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Simeis 147: Supernova Remnant from Palomar November 29, 2005

Posted by jtintle in Deep Space, European Southern Observatory (ESO), European Space Agency, NASA, National Geographic Palomar Observatory Sky Survey, Space Fotos.

See Explanation.  Clicking on the picture will download  the highest resolution version available.
Credit: Digitized Sky Survey, ESA/ESO/NASA FITS Liberator
Color Composite: Davide De Martin (Skyfactory) Explanation: It’s easy to get lost following the intricate filaments in this detailed image of faint supernova remnant Simeis 147. Seen towards the constellation Taurus it covers nearly 3 degrees (6 full moons) on the sky corresponding to a width of 150 light-years at the stellar debris cloud’s estimated distance of 3,000 light-years. The above image is a color composite of 66 blue and red color band images from the National Geographic Palomar Observatory Sky Survey taken with the wide field Samuel Oschin 48-inch Telescope. The area of the sky shown covers over 70 times the area of the full Moon. This supernova remnant has an apparent age of about 100,000 years – meaning light from the massive stellar explosion first reached Earth 100,000 years ago – but this expanding remnant is not the only aftermath. The cosmic catastrophe also left behind a spinning neutron star or pulsar, all that remains of the original star’s core.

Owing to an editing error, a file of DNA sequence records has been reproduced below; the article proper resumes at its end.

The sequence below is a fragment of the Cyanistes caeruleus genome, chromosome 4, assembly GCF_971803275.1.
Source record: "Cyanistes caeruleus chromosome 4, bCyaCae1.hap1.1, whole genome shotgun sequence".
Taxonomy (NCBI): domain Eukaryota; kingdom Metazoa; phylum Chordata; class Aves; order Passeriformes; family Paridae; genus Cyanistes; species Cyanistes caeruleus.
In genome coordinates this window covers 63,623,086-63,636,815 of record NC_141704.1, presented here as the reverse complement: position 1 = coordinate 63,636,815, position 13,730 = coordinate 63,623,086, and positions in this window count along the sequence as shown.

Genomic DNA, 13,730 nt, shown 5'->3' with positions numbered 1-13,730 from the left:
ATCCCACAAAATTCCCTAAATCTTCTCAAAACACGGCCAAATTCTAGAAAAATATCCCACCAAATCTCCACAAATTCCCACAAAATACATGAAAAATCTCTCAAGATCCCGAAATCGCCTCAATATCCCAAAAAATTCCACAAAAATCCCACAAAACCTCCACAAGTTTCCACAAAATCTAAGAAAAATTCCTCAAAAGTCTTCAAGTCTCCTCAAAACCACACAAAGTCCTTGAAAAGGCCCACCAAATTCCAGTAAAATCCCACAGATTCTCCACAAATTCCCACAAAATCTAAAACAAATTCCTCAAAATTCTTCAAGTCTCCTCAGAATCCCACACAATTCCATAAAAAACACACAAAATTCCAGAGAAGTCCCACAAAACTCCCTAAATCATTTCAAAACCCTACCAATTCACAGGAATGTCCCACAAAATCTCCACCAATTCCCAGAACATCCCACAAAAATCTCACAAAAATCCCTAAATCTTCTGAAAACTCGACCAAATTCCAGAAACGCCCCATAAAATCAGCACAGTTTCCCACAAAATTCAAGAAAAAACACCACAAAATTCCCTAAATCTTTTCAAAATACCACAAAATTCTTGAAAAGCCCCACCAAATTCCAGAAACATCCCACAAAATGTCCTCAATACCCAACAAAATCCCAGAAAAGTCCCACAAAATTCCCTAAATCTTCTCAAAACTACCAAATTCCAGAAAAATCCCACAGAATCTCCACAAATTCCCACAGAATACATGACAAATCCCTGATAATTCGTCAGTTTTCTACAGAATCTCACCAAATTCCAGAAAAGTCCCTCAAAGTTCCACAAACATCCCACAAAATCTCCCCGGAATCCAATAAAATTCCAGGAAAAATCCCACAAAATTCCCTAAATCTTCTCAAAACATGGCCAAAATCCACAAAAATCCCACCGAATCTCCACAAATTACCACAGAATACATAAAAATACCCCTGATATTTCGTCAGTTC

1. Dr Koertvelyessy - January 21, 2007

This beautiful supernova-remnant consists of fine filaments which are usually with shock explained. However, shock causes turbulence and not such fine filamentary result. The outer parts are also not disturbed. The collision with the interstellar matter gives no disturbation.
Very probably the supernova explosion is not only a thermal but also an electric explosion. The filaments are produced via pinch effect of moving charged matter. The velocity of the SNR suggests 100000 years after the explosion (probably by electrostatic repulsion), the pulsar suggests 20 time less years. Also M1 the Crab SNR-nebula expands accelerated by 8%.

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